Archive for the ‘Maitland’ Category

The Kokoda Track

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The Kokoda Track

Ann-Maree Smith ( traveller/ patient of the Maitland Clinic )

When an email crossed my desktop early in 2014 and my 37-year-old nephew came on board, it was on. With four months left to departure, we made good use of training in local forests and national parks. Steep hills became loved, like never before. Our favourite climb was 153m, up and down five times, with 12kg in our backpacks. We also went to the gym, using weights to improve strength.

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Kayaking in Remote Solomons 
- Morovo Lagoon

Prepared by TMA Member Maitland

Public Health Physicians also need travel health advice. Another satisfied (and healthy) Chromis customer. And the beautiful fish is our symbol. Check our website www.chromis.com.au for more information on us and our services.

As we set out that first day, my daughter was convinced we were in a travel commercial. Under blue skies we paddled through clear warm tropical waters with spectacular views of the coral and sea life below. There were mangroves and palms to the waters edge, an occasional idyllic sandy beach and hardly a soul around. And even when the heavens opened that afternoon, we were delighted. Paddling in warm rain!

We camped in tents on a tiny uninhabited island that first night then visited local lodges for the next two. We explored islands and villages, clambered to a waterfall, shared an impromptu evening of music and had a brief insight into local culture and history. This is a beautiful and undeveloped region and kayaks are such a gentle, peaceful way to explore it.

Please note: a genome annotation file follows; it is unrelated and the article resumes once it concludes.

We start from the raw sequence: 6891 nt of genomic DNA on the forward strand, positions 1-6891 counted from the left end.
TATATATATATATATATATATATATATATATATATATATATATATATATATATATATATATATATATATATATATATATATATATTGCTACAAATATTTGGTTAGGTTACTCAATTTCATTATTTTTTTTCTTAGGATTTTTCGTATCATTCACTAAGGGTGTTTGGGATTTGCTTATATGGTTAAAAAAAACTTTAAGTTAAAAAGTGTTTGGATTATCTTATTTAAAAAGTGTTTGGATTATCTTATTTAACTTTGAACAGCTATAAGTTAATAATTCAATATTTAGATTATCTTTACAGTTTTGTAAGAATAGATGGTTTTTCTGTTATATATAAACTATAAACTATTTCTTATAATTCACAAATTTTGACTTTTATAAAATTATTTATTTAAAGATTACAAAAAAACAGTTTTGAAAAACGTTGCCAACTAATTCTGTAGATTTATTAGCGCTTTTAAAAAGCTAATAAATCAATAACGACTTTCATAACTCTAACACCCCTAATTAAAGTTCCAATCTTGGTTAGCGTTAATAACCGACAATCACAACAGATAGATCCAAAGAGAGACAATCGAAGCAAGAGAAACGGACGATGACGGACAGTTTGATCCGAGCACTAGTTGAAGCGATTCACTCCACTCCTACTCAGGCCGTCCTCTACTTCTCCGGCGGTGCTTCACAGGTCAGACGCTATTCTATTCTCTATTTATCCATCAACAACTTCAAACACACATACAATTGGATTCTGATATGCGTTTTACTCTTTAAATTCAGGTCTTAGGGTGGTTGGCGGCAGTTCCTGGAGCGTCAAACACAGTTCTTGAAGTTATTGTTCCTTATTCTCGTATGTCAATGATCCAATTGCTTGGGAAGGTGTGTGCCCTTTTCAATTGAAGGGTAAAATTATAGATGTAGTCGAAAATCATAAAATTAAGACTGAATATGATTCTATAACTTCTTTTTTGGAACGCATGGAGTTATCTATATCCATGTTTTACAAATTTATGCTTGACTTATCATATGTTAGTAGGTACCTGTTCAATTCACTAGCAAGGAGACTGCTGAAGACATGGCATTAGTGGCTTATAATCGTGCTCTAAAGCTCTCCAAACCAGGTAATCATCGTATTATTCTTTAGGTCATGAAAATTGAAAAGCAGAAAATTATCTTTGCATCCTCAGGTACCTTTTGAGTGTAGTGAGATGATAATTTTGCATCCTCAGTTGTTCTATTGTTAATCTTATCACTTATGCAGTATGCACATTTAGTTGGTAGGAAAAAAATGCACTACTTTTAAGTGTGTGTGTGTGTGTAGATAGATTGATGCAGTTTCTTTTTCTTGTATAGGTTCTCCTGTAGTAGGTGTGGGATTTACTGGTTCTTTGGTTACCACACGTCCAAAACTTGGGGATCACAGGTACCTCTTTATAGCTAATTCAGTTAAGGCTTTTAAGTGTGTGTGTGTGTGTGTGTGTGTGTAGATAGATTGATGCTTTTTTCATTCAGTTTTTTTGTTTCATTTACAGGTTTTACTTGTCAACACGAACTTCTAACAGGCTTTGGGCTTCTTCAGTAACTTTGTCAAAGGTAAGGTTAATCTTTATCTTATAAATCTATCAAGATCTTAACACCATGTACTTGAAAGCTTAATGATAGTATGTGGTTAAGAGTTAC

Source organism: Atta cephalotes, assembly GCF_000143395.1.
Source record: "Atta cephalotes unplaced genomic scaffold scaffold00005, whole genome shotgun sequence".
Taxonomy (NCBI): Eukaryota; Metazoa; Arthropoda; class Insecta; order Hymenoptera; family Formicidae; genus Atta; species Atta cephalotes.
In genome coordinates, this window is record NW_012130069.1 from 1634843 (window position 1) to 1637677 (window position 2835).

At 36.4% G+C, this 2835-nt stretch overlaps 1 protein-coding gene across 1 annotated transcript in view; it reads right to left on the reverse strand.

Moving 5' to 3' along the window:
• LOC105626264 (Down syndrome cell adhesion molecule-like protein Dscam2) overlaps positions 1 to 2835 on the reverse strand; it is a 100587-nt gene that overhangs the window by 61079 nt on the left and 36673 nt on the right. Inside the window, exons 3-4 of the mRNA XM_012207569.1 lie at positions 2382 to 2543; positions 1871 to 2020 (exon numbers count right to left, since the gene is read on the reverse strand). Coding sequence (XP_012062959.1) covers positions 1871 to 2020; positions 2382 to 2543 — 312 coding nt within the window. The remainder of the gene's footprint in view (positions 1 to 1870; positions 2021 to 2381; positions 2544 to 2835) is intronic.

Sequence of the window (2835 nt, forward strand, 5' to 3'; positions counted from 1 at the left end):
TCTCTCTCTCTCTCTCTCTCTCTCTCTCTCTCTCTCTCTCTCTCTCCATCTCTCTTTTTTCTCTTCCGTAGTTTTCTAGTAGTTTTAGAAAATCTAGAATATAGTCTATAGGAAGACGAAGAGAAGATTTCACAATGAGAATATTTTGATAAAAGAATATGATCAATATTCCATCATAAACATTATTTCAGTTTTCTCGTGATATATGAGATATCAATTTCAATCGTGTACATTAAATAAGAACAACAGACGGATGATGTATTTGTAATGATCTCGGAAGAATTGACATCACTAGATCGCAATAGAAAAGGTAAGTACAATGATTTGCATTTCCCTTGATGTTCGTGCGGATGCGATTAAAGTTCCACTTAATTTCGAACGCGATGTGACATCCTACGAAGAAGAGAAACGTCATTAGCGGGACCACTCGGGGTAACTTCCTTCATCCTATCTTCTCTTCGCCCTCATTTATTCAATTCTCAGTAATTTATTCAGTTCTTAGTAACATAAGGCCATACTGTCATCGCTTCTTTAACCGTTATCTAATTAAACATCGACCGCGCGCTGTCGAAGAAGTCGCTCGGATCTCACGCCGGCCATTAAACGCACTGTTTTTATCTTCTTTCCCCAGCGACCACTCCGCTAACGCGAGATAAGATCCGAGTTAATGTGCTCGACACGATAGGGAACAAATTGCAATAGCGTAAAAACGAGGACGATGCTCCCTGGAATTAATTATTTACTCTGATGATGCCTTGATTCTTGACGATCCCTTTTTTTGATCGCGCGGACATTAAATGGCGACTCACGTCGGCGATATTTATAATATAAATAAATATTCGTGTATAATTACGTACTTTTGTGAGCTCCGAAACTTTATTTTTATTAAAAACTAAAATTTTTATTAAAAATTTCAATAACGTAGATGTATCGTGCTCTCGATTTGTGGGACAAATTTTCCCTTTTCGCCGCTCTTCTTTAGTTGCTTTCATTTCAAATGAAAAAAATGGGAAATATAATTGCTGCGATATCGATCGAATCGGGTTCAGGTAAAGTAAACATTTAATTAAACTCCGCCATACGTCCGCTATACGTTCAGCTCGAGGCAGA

Back at Uepi we sadly returned our boats and settled in for days of exploring the local reefs. The dive from the resort jetty was amazing; school fish, giant clams, reef sharks and a scorpion fish. And then there were scores of other snorkelling sites a short boat ride away; big drop offs, coral gardens, sea snakes and crayfish and an extraordinary diverse range of fish. On one special pre-breakfast snorkel our family had exclusive water time with a school of Manta Rays.

By good fortune our visit coincided with the Festival of Pacific Arts and Honiara was host to a superb mix of neighbouring peoples. For a few fascinating nights we soaked up the singing and dancing, traditional arts, short film festival, photo exhibition, and fireworks. Good fun.

We loved the Solomons and would happily return. We took the usual enteric precautions, took antimalarials and stayed well.”

… Prepared by patient of Chromis Travel Medicine Service 


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Acute Mountain Sickness (AMS)

… Prepared by TMA Member Maitland: Dr Puru Sagar Chromis

A survey among travelers departing from Cuzco International airport in Peru showed that almost half of all travelers (48.5%) interviewed reported symptoms of altitude sickness, and 17% had severe AMS. One in five travelers with AMS was forced to alter their travel plans. Three people were admitted to hospital and one was urgently evacuated.

Only one-sixth (16.6%) of the group used Acetazolamide (Diamox) for prevention of AMS, but more than 60% used coca leaf products.

Unfortunately, the use of coca-leaf products (usually tea) was found to be associated with a greater risk of developing AMS in this study. Use of coca-leaf can have other negative side-effects (changes in circulation and cardiac arrhythmias) as well as a positive urine drug screen to cocaine.